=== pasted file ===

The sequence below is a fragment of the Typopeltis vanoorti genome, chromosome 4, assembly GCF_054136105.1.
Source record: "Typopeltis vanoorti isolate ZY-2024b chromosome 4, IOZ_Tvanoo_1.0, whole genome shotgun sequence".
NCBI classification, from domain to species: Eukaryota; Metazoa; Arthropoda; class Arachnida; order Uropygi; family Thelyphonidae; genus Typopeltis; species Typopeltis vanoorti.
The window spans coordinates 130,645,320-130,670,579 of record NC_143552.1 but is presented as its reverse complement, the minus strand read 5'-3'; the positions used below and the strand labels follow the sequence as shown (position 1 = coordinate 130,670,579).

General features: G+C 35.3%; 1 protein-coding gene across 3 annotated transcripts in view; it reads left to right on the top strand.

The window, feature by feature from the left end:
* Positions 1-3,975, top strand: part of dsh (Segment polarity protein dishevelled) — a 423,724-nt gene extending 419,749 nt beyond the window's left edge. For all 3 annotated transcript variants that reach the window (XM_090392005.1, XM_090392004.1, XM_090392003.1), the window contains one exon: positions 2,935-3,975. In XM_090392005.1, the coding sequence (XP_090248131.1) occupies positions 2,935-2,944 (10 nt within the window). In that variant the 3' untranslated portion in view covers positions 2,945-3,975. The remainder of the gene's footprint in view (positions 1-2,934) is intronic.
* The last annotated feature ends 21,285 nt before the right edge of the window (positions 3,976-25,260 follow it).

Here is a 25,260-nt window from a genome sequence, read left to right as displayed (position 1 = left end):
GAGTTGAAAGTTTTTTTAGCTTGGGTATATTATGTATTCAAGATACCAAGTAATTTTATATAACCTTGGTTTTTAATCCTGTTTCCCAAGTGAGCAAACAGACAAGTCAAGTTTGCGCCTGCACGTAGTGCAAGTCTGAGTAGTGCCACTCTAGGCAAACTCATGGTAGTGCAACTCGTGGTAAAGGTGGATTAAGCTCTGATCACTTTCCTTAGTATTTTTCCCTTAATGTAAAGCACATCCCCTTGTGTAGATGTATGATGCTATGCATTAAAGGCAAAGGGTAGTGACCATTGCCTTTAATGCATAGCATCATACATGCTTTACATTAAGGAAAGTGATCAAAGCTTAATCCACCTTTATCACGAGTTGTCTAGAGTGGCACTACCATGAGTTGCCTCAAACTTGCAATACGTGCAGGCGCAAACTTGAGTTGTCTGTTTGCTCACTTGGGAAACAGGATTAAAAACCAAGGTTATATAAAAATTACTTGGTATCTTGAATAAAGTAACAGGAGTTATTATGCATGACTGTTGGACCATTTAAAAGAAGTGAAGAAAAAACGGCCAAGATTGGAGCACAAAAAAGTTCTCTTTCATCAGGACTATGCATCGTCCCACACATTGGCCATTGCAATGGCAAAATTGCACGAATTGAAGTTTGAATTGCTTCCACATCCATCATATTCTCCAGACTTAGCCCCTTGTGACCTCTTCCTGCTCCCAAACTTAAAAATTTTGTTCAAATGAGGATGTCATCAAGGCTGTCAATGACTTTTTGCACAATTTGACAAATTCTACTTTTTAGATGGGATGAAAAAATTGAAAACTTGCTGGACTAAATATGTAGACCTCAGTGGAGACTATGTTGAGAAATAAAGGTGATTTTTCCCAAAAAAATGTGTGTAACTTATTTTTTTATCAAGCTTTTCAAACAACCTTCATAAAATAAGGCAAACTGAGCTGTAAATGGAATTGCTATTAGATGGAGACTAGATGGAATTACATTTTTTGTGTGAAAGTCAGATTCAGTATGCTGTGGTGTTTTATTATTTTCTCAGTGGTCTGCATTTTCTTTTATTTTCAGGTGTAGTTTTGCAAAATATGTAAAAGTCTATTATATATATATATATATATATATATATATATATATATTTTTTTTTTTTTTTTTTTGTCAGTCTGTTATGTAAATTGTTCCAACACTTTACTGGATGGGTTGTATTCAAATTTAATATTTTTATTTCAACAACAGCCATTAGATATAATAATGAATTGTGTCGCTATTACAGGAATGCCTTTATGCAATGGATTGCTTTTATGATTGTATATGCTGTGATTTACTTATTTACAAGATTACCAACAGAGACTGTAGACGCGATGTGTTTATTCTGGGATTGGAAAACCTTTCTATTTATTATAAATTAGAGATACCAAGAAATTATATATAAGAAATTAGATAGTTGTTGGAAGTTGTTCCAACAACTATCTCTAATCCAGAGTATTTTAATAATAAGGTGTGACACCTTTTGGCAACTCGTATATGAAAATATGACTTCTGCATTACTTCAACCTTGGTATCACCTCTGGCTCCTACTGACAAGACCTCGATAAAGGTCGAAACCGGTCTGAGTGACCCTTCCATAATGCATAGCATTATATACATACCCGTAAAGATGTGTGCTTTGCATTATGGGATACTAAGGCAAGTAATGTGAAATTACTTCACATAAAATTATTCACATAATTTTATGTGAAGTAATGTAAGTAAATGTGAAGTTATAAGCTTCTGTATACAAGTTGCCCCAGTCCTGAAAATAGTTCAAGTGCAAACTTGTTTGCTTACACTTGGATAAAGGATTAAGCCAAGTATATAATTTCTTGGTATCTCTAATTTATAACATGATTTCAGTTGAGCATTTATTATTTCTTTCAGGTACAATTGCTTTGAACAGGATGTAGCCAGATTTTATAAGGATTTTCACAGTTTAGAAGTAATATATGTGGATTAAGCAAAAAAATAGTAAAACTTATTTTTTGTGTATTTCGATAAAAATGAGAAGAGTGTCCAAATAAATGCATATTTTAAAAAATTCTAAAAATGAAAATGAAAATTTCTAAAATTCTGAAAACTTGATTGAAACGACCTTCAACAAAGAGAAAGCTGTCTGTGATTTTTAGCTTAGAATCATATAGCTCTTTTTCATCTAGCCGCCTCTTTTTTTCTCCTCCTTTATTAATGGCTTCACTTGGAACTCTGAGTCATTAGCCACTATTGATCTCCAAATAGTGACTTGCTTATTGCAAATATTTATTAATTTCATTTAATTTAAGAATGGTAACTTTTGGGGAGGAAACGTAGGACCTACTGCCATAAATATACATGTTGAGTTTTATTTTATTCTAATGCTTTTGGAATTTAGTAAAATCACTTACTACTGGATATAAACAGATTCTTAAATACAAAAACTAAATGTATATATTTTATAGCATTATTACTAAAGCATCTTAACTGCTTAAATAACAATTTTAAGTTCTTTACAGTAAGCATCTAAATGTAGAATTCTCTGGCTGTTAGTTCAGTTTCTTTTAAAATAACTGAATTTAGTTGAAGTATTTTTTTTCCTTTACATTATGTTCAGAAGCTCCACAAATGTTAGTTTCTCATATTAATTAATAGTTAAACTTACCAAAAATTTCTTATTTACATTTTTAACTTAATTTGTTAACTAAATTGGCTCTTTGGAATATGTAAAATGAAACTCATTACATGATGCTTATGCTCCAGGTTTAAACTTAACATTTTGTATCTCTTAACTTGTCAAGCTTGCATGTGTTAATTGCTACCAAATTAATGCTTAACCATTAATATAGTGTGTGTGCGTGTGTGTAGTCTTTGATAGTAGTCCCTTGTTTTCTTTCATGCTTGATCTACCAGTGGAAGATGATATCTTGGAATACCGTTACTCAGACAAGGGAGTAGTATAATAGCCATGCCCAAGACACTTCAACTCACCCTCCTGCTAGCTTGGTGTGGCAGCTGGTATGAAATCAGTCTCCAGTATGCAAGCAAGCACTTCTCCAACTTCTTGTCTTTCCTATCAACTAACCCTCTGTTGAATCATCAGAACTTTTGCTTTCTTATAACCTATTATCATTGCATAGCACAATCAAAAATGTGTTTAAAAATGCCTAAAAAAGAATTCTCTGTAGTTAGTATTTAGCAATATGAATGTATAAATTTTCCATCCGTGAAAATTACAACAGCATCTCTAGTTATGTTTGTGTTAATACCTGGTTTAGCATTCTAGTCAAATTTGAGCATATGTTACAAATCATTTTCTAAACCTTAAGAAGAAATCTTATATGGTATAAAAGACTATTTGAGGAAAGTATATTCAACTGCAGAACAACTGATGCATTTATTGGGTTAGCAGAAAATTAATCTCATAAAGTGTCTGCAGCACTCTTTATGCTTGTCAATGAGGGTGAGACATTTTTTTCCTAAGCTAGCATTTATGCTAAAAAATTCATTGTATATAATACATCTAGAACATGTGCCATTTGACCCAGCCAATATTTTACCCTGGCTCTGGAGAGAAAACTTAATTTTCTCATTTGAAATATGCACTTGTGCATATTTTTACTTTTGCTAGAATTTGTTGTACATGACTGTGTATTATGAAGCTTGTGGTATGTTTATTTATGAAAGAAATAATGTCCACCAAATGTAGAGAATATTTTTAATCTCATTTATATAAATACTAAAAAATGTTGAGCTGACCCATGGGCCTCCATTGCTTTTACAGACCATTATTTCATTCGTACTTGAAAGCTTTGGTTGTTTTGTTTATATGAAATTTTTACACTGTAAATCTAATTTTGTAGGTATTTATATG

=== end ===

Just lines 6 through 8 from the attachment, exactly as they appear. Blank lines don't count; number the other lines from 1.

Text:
The window, feature by feature from the left end:
* Positions 1-3,975, top strand: part of dsh (Segment polarity protein dishevelled) — a 423,724-nt gene extending 419,749 nt beyond the window's left edge. For all 3 annotated transcript variants that reach the window (XM_090392005.1, XM_090392004.1, XM_090392003.1), the window contains one exon: positions 2,935-3,975. In XM_090392005.1, the coding sequence (XP_090248131.1) occupies positions 2,935-2,944 (10 nt within the window). In that variant the 3' untranslated portion in view covers positions 2,945-3,975. The remainder of the gene's footprint in view (positions 1-2,934) is intronic.
* The last annotated feature ends 21,285 nt before the right edge of the window (positions 3,976-25,260 follow it).